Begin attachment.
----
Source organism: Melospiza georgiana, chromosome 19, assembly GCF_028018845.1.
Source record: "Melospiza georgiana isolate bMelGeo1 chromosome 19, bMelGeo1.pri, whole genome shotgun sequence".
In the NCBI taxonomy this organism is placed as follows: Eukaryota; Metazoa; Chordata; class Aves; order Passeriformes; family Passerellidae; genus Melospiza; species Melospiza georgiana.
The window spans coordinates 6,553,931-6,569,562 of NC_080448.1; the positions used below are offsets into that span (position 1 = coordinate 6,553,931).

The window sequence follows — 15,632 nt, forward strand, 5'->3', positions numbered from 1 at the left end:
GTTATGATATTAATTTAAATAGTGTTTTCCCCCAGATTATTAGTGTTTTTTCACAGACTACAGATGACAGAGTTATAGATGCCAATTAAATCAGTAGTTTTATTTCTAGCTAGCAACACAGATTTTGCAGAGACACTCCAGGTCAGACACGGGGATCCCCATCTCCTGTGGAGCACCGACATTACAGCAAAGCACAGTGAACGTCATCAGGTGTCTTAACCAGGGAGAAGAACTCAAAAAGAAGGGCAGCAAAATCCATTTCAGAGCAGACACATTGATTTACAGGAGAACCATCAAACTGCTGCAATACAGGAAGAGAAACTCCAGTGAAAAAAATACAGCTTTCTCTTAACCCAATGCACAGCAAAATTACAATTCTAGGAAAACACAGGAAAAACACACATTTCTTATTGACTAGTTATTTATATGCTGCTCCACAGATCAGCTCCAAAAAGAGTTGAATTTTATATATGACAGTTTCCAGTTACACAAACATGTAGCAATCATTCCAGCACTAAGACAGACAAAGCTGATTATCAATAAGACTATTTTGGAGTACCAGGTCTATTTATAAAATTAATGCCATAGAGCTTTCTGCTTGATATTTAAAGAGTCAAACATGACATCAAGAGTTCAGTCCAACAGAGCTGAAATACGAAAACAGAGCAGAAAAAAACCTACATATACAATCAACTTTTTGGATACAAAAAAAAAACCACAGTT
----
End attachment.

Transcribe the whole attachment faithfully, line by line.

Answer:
Source organism: Melospiza georgiana, chromosome 19, assembly GCF_028018845.1.
Source record: "Melospiza georgiana isolate bMelGeo1 chromosome 19, bMelGeo1.pri, whole genome shotgun sequence".
In the NCBI taxonomy this organism is placed as follows: Eukaryota; Metazoa; Chordata; class Aves; order Passeriformes; family Passerellidae; genus Melospiza; species Melospiza georgiana.
The window spans coordinates 6,553,931-6,569,562 of NC_080448.1; the positions used below are offsets into that span (position 1 = coordinate 6,553,931).

The window sequence follows — 15,632 nt, forward strand, 5'->3', positions numbered from 1 at the left end:
GTTATGATATTAATTTAAATAGTGTTTTCCCCCAGATTATTAGTGTTTTTTCACAGACTACAGATGACAGAGTTATAGATGCCAATTAAATCAGTAGTTTTATTTCTAGCTAGCAACACAGATTTTGCAGAGACACTCCAGGTCAGACACGGGGATCCCCATCTCCTGTGGAGCACCGACATTACAGCAAAGCACAGTGAACGTCATCAGGTGTCTTAACCAGGGAGAAGAACTCAAAAAGAAGGGCAGCAAAATCCATTTCAGAGCAGACACATTGATTTACAGGAGAACCATCAAACTGCTGCAATACAGGAAGAGAAACTCCAGTGAAAAAAATACAGCTTTCTCTTAACCCAATGCACAGCAAAATTACAATTCTAGGAAAACACAGGAAAAACACACATTTCTTATTGACTAGTTATTTATATGCTGCTCCACAGATCAGCTCCAAAAAGAGTTGAATTTTATATATGACAGTTTCCAGTTACACAAACATGTAGCAATCATTCCAGCACTAAGACAGACAAAGCTGATTATCAATAAGACTATTTTGGAGTACCAGGTCTATTTATAAAATTAATGCCATAGAGCTTTCTGCTTGATATTTAAAGAGTCAAACATGACATCAAGAGTTCAGTCCAACAGAGCTGAAATACGAAAACAGAGCAGAAAAAAACCTACATATACAATCAACTTTTTGGATACAAAAAAAAAACCACAGTT